Commissioners endorse local option after extended study
By Marcy Stamper
Okanogan County will continue to use the local facility in Okanogan to house its juvenile offenders, where they will receive schooling, drug and alcohol counseling, and behavior-management interventions from county staff and community volunteers.
The Okanogan County commissioners announced the decision at a public meeting on June 21 after a long fact-finding process that included presentations by the county’s juvenile facilities staff and judges, by representatives from facilities in other counties, and cost comparisons.
In addition to their regular meetings, the commissioners have held eight evening public meetings since March with in-depth presentations.
“The decision was a combination of everything we learned over time,” said County Commissioner Ray Campbell this week.
Campbell and the other commissioners found the presentation by the county’s juvenile staff on June 14 particularly persuasive. “We finally felt that this is what’s best for our children and the county — this is where we need to keep our facility,” said Campbell. “It was a very moving presentation. It was an eye-opener.”
The issue — particularly the prospect that the county’s youth might be sent to a facility three-and-a-half hours away — generated considerable interest and concern from the public, from current and retired county judges, and from professionals who work with youths. The three dozen letters sent to the commissioners about the issue were uniformly opposed to sending young offenders out of the county.
Because the county’s juvenile facility is aging — it was built in 1974 — this board of county commissioners has studied the issue before, as have their predecessors.
It’s been on these commissioners’ minds since he took office in 2013, said Campbell. Campbell said a proposal for a $19.5-million justice complex that had been prepared for the Washington Legislature four years ago weighed on them because it included a list of defects in the current facility.
All three commissioners “wholeheartedly and unanimously” supported the justice complex, they said in a 2013 letter to the Legislature seeking funding for the project. So when the county failed to get money to build the new facility, the list of structural needs and repairs loomed as liabilities, said Campbell.
“We were concerned that something could happen that could be harmful or dangerous,” he said. “It was our responsibility to look at other options.”
The issue fell by the wayside as the commissioners coped with two years of serious wildfires, but the board decided last year that it was important to take a serious look at juvenile-detention options, said Campbell.
Those options included whether to entertain an offer from a consortium of Eastern Washington counties that run Martin Hall, a facility near Spokane that accommodates 63 youths. Most of the counties in the consortium don’t have their own facility.
Sending local youths to Martin Hall has also been considered numerous times by previous boards of county commissioners, going back at least to 2003, according to retired Okanogan County Superior Court Judge Jack Burchard, who toured the facility that year.
The commissioners also heard from representatives from Chelan County, who described their new facility in Wenatchee. But the Chelan staff also recommended that the commissioners update the local facility to be able to keep kids in this county if possible, said Campbell.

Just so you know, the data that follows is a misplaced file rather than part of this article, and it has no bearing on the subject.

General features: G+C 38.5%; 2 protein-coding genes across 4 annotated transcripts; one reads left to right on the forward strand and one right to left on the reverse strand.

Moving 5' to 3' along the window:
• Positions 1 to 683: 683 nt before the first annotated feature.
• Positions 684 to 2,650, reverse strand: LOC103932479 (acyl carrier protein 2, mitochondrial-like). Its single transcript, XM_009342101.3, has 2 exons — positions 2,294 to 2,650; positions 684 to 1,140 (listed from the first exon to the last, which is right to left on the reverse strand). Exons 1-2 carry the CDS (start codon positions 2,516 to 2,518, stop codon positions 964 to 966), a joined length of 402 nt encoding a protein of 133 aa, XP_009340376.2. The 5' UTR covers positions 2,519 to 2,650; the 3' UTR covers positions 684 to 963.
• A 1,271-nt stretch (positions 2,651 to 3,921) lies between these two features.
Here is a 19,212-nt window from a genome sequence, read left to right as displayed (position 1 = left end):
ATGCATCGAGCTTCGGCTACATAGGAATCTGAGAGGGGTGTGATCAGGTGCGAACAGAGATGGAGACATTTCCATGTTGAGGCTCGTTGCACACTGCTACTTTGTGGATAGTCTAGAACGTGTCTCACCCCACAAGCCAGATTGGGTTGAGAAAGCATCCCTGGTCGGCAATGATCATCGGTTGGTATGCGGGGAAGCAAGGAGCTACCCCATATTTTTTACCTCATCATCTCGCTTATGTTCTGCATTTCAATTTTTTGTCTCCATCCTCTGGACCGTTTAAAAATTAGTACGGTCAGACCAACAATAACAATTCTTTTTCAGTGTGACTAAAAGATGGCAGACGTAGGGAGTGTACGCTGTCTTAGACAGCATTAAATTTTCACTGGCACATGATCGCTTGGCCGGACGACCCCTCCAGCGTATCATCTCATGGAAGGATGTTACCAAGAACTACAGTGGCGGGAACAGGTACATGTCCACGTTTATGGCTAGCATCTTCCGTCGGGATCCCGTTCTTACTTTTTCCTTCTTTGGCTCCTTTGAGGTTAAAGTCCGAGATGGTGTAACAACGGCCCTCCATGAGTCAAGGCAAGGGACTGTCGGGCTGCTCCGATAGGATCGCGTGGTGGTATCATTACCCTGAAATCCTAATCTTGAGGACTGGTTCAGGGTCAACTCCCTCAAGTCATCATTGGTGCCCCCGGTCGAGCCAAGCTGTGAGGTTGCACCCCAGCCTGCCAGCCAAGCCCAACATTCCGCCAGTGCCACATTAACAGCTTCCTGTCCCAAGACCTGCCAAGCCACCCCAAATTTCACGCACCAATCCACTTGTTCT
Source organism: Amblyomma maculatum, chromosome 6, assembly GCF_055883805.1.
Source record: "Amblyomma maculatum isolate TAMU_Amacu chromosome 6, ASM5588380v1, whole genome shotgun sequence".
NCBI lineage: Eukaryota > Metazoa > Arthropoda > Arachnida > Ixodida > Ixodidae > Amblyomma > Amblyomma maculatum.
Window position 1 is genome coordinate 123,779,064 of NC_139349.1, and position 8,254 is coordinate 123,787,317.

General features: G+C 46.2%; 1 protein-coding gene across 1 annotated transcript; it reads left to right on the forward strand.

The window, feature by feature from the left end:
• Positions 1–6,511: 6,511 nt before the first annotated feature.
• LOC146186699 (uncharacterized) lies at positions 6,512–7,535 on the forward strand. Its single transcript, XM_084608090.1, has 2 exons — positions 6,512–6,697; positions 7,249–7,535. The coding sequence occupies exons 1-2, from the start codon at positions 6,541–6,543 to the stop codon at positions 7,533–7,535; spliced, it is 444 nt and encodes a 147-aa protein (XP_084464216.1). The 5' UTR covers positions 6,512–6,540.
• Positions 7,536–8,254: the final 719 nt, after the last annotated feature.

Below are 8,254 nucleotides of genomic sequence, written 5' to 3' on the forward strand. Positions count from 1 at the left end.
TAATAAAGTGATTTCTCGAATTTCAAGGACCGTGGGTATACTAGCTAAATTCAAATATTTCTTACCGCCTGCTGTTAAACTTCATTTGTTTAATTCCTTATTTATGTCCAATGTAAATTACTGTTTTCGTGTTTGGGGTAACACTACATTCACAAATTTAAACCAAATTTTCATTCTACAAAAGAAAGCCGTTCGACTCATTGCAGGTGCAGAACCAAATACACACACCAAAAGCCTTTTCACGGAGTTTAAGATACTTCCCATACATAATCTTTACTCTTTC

Campbell said sending youths out of the county would also have introduced unknown factors, such as where a child would be held prior to booking.
It also appeared it could be more expensive to send them elsewhere, he said. Daily costs for housing and programs were calculated at $112 in Okanogan and — without transportation — at $120 in Chelan and $155 at Martin Hall, according to Dennis Rabidou, the juvenile court administrator.
While Okanogan’s facility would benefit from upgrades, there is nothing that makes it noncompliant, said Rabidou. The most urgent issues — including the roof, electronics and audio monitoring — have been replaced or repaired. Cracks have been inspected and do not affect the structural integrity of the building, he said.
Rabidou agreed that having doors on a rail system instead of doors that open in or out would be better, but the existing doors are in compliance, said Rabidou. The outdoor recreation area needs minor repairs, he said.
The list in the proposal for the justice complex included what Rabidou called “fancier stuff.” In fact, he said the needs in the courthouse to improve privacy and security are greater than those in the juvenile facility.
Campbell said he wasn’t aware that problems had been fixed and that the facility complies with regulations. “It we have been nice if we had known — it was a lot of extra work and running around,” he said.
Now that the commissioners have decided to keep the facility here, the next step will be to have an engineer do a thorough evaluation of the facility and any structural needs, said Campbell. Any changes will be made with an eye toward the long-term future of the facility, potentially increasing the capacity from 10 to 20 youths, said Campbell.
The process will include input from all affected departments, said Rabidou.
The county will also assemble all of the information gathered during this fact-finding process so it can be referred to in the future.
Once the commissioners and other county staff know what’s needed and what it will cost, they will have to find a way to fund any renovations or repairs. That could be a bond or tax increase; either would most likely be put to the voters, according to the minutes of the June 21 meeting.
“The bottom line is that it was good that the commissioners stated — several times, on the record — that they will keep the detention services in Okanogan County,” said Rabidou.